When a person is in mental health or substance use crisis, most communities dispatch law enforcement officers, who often lack the training or resources needed to effectively manage the situation. Too often that results in jail time or a trip to an overburdened emergency room—and a missed opportunity to deliver needed care. Some communities do not send police officers to calls deemed to be low safety risks, but that approach doesn’t address instances in which public safety concerns are immediately evident or are raised unexpectedly. Ultimately, neither scenario is sufficient.
Now a new report from the Meadows Mental Health Policy Institute, developed in partnership with The Pew Charitable Trusts, details a model that goes beyond the limitations of those options and has shown promising signs in Texas.
The model, known as Multi-Disciplinary Response Teams (MDRT), takes a health-first approach to calls involving people with mental health or substance use disorders. The community paramedicine approach brings together licensed mental health professionals, paramedics, and specialized law enforcement officers to better address the health care or social needs that are often front and center in these emergencies. At the same time, they can ensure the safety of the person in crisis, others involved, and the responders themselves.
Dallas began piloting the MDRT approach in 2018 with its Rapid Integrated Group Healthcare Team, or RIGHT Care. Its teams—made up of three units, each consisting of a paramedic, a mental health clinician, and a trained police officer—were first assigned to the district that had generated the most 911 mental health calls in Dallas. According to the Meadows study, the RIGHT Care teams responded to 6,679 calls from Jan. 29, 2018, to June 7, 2020. The analysis finds that:
- 40% resulted in a connection to some sort of community service, such as a referral to health or housing services.
- 29% were resolved on scene with no further services needed.
- Only 14% resulted in emergency detention.
- 8% resulted in a person being taken to a hospital or psychiatric facility.
The data demonstrates RIGHT Care’s ability to connect people in behavioral health crisis with needed care and services. Doing so helps to minimize the number of arrests and transports to jails or emergency departments. For instance, the report notes that 130 of the team’s responses—only 2%—resulted in arrests for new offenses. And although all mental health visits to the emergency department at Dallas’ Parkland Hospital increased by 30% from 2017 to 2019, areas served by RIGHT Care saw a 20% decrease in mental health-related admissions.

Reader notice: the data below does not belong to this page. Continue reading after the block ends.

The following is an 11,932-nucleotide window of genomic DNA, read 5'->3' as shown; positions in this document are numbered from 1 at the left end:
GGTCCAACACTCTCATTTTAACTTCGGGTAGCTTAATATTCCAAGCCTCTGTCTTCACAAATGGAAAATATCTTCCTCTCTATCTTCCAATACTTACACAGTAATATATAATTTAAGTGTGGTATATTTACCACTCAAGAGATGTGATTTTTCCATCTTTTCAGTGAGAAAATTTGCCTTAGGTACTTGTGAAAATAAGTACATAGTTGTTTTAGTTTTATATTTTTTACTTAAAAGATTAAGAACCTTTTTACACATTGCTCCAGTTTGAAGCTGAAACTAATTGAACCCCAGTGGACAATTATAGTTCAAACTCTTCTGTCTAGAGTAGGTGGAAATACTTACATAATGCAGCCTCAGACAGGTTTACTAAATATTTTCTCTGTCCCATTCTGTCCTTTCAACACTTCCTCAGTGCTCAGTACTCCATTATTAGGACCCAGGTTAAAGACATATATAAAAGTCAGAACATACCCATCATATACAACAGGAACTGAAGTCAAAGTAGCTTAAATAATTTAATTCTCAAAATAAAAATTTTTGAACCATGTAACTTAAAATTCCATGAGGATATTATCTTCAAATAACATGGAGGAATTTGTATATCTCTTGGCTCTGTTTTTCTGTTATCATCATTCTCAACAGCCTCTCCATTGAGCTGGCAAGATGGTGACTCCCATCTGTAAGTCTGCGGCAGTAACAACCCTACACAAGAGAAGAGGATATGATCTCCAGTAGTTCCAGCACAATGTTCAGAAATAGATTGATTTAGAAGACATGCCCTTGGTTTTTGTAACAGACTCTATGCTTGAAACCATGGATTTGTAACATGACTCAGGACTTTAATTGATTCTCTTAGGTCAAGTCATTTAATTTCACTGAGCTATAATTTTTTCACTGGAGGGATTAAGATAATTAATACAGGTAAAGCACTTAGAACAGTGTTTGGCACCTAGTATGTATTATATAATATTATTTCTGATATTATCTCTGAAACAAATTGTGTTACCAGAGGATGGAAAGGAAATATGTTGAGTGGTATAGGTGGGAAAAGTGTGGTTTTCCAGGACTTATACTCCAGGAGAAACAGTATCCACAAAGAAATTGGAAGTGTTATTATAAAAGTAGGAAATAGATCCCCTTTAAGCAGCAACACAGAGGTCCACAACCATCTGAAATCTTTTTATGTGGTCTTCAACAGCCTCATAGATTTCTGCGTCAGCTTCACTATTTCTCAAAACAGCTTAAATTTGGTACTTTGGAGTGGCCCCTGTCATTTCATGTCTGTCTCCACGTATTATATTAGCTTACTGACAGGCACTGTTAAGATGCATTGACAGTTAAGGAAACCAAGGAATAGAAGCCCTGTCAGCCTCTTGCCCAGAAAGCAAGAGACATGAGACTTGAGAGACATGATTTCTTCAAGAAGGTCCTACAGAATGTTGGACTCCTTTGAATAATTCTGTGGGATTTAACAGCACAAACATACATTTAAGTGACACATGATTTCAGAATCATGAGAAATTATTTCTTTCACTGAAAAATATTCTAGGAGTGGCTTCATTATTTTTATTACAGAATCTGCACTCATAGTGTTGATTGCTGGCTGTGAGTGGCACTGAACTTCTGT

In addition to the on-patrol three-member units, Parkland provides the RIGHT Care team with licensed mental health professionals to assist with navigating 911 calls involving behavioral health crises. That’s important, because recent research by Pew suggests that few 911 call centers have staff with the training or resources needed to manage these calls and dispatch appropriate responses. Dallas’ initial success shows how a properly resourced call center can improve outcomes.
Based on the positive data from Meadows—a Dallas-based, data-driven nonprofit focused on providing efficient behavioral health care to Texans when and where they need it—city officials earlier this year expanded RIGHT Care throughout the city. They added two new teams, increasing active units from nine three-person units to 15, and moving closer to the goal of RIGHT Care responding to 40% of mental health calls in the city. Meanwhile, Pew and Meadows are partnering to identify other opportunities to launch an MDRT approach elsewhere in Texas, possibly in Galveston, San Antonio, and El Paso.
Every community presents unique challenges and opportunities, but Dallas’ experience can help policymakers elsewhere. Pew is also exploring other promising approaches to help communities seeking guidance on how to manage these types of emergency calls, respond to them appropriately, and effectively connect people to the care they need. For Pew, those visions for change should be rooted in five core elements that are essential to effective crisis response systems. To work, the systems need to be:
Accessible. Whether an incident relates to mental health, substance use, a disability, homelessness, or any other health-related crisis, people should have clear emergency call options to receive predictable responses that include alternatives to police.
Coordinated. There should be seamless connections among law enforcement, emergency medical services, and behavioral health professionals so that they can respond collaboratively or separately based on a given situation and the specialties of their units.
Informed. Interactions with people in crisis and outcomes should be examined by documentation of these encounters, analysis of the data, and reporting of the findings to appropriate local and state authorities. These analytics should be considered essential for ongoing quality improvement that can help save lives and make emergency responses more efficient, productive, and equitable.
Appropriate. The needs of a person in behavioral health crisis should drive the crisis response, which must include efforts to minimize the chance of anyone being harmed.
Equitable. Response strategies for behavioral health crises should take into account the unique needs of diverse populations and provide fair and consistent approaches. Staffing and training should foster appropriate responses for people from diverse cultural, racial, ethnic, and linguistic backgrounds.
Tiffany Russell directs The Pew Charitable Trusts’ mental health and justice partnerships project.
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